Hockneys that spring from the screen
Hockneys that spring from the screen: Drawn on an iPad during the Covid lockdown, the artist’s latest masterpieces light up London, writes ROBERT HARDMAN
While others were hunkering down at the start of this pandemic, stockpiling loo roll and binge-watching hours of TV rubbish, our most successful living artist had other ideas.
In all weathers, at all hours — at the age of 82 — David Hockney was out in his garden capturing the micro-mayhem of spring breaking out across four acres of Normandy countryside. The result is 116 ‘paintings’, composed entirely on an iPad during 95 days of lockdown.
And later this month, the public will be able to immerse themselves in Hockney’s latest embodiment of his unofficial motto: ‘Love life’, at London’s Royal Academy of Arts.
The series is called ‘The Arrival Of Spring, Normandy, 2020’.
This is just as well, since it is probably the closest many of us will get to the land of Camembert and Calvados this summer (let alone the rest of France, unless it finds itself on the travel green list).
Hockney’s house, No.316, is a half-timbered Norman farmhouse which looks as if it might date back to the Conqueror
There is something uplifting about this workaholic Yorkshireman’s portrayal of things bursting in to life in the grounds of Chateau Hockney.
It is, in fact, a half-timbered Norman farmhouse which looks as if it might date back to the Conqueror. Neither humans nor animals feature in the studies.
Before coronavirus brought the world to a halt, Hockney (now 83) and his assistant Jean-Pierre had been looking for a place to rent in Normandy until he was advised that he might not be able to smoke inside a rented property.
No 118 shows an ant’s eye-view of imperious daffodils by the painter who worked with a mathematician and software specialists to fine-tune the medium
Painting No.125 by David Hockney marks the first break-out of blossom from a pear tree with a treehouse featured (above)
As one of the tobacco industry’s greatest enthusiasts, Hockney was not having that. So he decided to buy this place instead (having set a world record for a living artist when his 1972 Portrait Of An Artist fetched £70 million at auction, Hockney is not without means).
He calls it his ‘Seven Dwarfs house’ and has spent what he has described as a thoroughly civilised lockdown there, pottering around with his iPad, easel and dog Ruby.
Hockney is famous for swapping the grimy monochrome of post-war Bradford for the sunshine and colour of 1960s California. But, having decided that he wanted to capture the full span of spring, he opted to base himself in Europe.
As he points out, the seasonal changes are so much more pronounced here than in California, where it simply goes from warm to hot.
So we see one of his first subjects, a cherry tree, standing leafless against a February sky. But soon life starts to sprout. One ‘painting’ offers an ant’s-eye view of some imperious daffodils. Another marks the first break-out of blossom from a pear tree with a treehouse.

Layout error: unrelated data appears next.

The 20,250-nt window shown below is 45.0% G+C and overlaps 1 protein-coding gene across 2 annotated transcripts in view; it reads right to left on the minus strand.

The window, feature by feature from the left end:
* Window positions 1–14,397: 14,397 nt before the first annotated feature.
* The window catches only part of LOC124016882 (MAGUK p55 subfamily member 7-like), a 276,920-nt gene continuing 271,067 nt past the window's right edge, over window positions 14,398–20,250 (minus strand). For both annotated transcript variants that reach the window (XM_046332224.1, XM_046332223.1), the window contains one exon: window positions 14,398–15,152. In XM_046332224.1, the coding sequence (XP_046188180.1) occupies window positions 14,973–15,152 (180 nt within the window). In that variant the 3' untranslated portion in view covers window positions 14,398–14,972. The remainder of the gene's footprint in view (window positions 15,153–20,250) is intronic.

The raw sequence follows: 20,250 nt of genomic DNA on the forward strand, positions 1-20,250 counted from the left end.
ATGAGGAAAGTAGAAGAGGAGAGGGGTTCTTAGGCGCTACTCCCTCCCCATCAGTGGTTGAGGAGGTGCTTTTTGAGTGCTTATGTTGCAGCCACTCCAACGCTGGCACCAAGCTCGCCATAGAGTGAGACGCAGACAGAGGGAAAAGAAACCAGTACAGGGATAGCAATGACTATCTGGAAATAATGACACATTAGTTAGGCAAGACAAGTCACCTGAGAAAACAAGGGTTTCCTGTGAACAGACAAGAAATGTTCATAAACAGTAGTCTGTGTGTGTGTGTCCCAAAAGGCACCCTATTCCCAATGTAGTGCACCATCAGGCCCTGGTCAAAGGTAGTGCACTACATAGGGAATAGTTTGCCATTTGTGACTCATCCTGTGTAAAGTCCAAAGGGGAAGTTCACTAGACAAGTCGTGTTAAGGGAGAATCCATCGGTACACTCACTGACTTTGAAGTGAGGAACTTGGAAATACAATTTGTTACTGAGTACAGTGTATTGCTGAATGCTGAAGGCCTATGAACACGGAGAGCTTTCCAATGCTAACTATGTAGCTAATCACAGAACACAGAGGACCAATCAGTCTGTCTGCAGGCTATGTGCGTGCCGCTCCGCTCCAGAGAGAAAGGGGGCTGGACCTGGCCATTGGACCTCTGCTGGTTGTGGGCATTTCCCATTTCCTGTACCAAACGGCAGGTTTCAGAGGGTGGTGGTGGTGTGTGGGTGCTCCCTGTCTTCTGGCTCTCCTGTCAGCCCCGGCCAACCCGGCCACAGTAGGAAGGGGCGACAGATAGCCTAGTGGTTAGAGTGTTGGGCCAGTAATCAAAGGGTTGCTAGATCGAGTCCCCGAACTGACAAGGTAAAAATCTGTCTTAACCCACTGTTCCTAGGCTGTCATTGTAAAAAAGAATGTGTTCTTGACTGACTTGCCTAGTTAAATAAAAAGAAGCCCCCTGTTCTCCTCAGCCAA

The ‘paintings’ are arranged in a rough chronological order and one of his first subjects, No.133, shows a cherry tree standing leafless against a February sky
Purists will quibble that this is not real ‘painting’ but, no doubt, Leonardo da Vinci might have said the same about acrylic. Hockney has always acknowledged that this is a different medium.
But he says that the joy of the iPad is the ability to work extremely fast, without all the clutter of the conventional artist. There’s no need to wait for each layer to dry.
In the book which accompanies this show — introduced by William Boyd — Hockney also says that he had never intended to paint many of the nocturnal scenes.
Then, he says: ‘I just got up to pee, saw the moon and thought, “I’ll just draw this now”. And because it’s an iPad, you can just draw as you are.’
He has even worked with a mathematician and software specialists to fine-tune the medium, not to mention tiny variations in every shade of green and blue.
Some of the most exuberant trees and hedges are, on closer inspection, thousands of dots. All the works have been printed on to paper. With no frames and no names (every work is, simply, a number), the overall effect is to give a raw vitality to the exhibition.
The ‘paintings’ are arranged in a rough chronological order. Towards the end, we see summer breaking out and verdant branches set against a field of corn. It could almost be a nod to a treescape by another artist who escaped to the warm French countryside, Vincent van Gogh.
No.88 of the artist’s work which features some of the most exuberant trees and hedges are, on closer inspection, thousands of dots
Here, too, are water lilies, inviting comparisons with Claude Monet, who spent years painting his lily ponds at nearby Giverny.
How long Hockney’s neighbours will put up with him is another matter. This week he said that the land of Monet, Cezanne and Matisse is no longer capable of producing a decent work of art. ‘I’m teaching the French how to paint Normandy,’ he told the Guardian. ‘They gave up painting, didn’t they?’ You can take the lad out of Yorkshire…
- David Hockney: The Arrival Of Spring, Normandy, 2020, is at the Royal Academy of Arts from May 23 to August 1, then August 11 to September 26 (royalacademy.org.uk, 020 7300 8090).
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